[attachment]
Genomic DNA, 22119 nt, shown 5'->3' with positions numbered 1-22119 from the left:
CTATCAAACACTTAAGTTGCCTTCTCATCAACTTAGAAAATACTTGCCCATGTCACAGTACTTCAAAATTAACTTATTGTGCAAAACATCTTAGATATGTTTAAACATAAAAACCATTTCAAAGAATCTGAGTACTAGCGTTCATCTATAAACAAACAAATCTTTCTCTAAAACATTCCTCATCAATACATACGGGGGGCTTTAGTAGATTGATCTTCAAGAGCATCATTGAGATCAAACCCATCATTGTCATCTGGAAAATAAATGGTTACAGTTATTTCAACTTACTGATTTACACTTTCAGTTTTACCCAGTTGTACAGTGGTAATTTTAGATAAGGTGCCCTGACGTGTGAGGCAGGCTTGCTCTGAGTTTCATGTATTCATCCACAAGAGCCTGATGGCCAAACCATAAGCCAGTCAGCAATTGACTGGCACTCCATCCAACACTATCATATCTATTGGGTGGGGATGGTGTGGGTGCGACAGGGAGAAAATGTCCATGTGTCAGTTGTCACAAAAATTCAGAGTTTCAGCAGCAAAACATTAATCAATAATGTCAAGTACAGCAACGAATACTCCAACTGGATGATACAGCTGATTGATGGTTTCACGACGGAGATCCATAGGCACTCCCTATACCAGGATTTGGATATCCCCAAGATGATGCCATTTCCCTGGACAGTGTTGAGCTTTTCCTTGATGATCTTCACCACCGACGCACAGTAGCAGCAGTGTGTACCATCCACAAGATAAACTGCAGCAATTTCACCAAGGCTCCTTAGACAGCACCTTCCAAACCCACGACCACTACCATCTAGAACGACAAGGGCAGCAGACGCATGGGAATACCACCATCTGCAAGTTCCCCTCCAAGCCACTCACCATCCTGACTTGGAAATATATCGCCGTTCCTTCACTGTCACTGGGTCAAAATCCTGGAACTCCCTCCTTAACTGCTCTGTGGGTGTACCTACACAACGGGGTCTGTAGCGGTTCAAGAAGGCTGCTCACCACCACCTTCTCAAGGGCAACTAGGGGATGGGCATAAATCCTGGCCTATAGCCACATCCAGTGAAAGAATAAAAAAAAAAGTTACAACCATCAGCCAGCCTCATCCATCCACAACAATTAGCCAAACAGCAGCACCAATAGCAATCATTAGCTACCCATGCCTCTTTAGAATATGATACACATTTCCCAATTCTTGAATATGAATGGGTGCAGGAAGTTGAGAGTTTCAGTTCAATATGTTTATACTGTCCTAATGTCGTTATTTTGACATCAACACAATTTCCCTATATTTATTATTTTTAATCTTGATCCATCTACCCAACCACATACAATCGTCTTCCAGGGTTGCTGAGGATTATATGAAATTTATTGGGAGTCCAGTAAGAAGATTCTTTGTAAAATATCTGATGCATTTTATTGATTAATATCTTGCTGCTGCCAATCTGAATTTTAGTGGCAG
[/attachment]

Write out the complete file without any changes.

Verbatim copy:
Genomic DNA, 22119 nt, shown 5'->3' with positions numbered 1-22119 from the left:
CTATCAAACACTTAAGTTGCCTTCTCATCAACTTAGAAAATACTTGCCCATGTCACAGTACTTCAAAATTAACTTATTGTGCAAAACATCTTAGATATGTTTAAACATAAAAACCATTTCAAAGAATCTGAGTACTAGCGTTCATCTATAAACAAACAAATCTTTCTCTAAAACATTCCTCATCAATACATACGGGGGGCTTTAGTAGATTGATCTTCAAGAGCATCATTGAGATCAAACCCATCATTGTCATCTGGAAAATAAATGGTTACAGTTATTTCAACTTACTGATTTACACTTTCAGTTTTACCCAGTTGTACAGTGGTAATTTTAGATAAGGTGCCCTGACGTGTGAGGCAGGCTTGCTCTGAGTTTCATGTATTCATCCACAAGAGCCTGATGGCCAAACCATAAGCCAGTCAGCAATTGACTGGCACTCCATCCAACACTATCATATCTATTGGGTGGGGATGGTGTGGGTGCGACAGGGAGAAAATGTCCATGTGTCAGTTGTCACAAAAATTCAGAGTTTCAGCAGCAAAACATTAATCAATAATGTCAAGTACAGCAACGAATACTCCAACTGGATGATACAGCTGATTGATGGTTTCACGACGGAGATCCATAGGCACTCCCTATACCAGGATTTGGATATCCCCAAGATGATGCCATTTCCCTGGACAGTGTTGAGCTTTTCCTTGATGATCTTCACCACCGACGCACAGTAGCAGCAGTGTGTACCATCCACAAGATAAACTGCAGCAATTTCACCAAGGCTCCTTAGACAGCACCTTCCAAACCCACGACCACTACCATCTAGAACGACAAGGGCAGCAGACGCATGGGAATACCACCATCTGCAAGTTCCCCTCCAAGCCACTCACCATCCTGACTTGGAAATATATCGCCGTTCCTTCACTGTCACTGGGTCAAAATCCTGGAACTCCCTCCTTAACTGCTCTGTGGGTGTACCTACACAACGGGGTCTGTAGCGGTTCAAGAAGGCTGCTCACCACCACCTTCTCAAGGGCAACTAGGGGATGGGCATAAATCCTGGCCTATAGCCACATCCAGTGAAAGAATAAAAAAAAAAGTTACAACCATCAGCCAGCCTCATCCATCCACAACAATTAGCCAAACAGCAGCACCAATAGCAATCATTAGCTACCCATGCCTCTTTAGAATATGATACACATTTCCCAATTCTTGAATATGAATGGGTGCAGGAAGTTGAGAGTTTCAGTTCAATATGTTTATACTGTCCTAATGTCGTTATTTTGACATCAACACAATTTCCCTATATTTATTATTTTTAATCTTGATCCATCTACCCAACCACATACAATCGTCTTCCAGGGTTGCTGAGGATTATATGAAATTTATTGGGAGTCCAGTAAGAAGATTCTTTGTAAAATATCTGATGCATTTTATTGATTAATATCTTGCTGCTGCCAATCTGAATTTTAGTGGCAG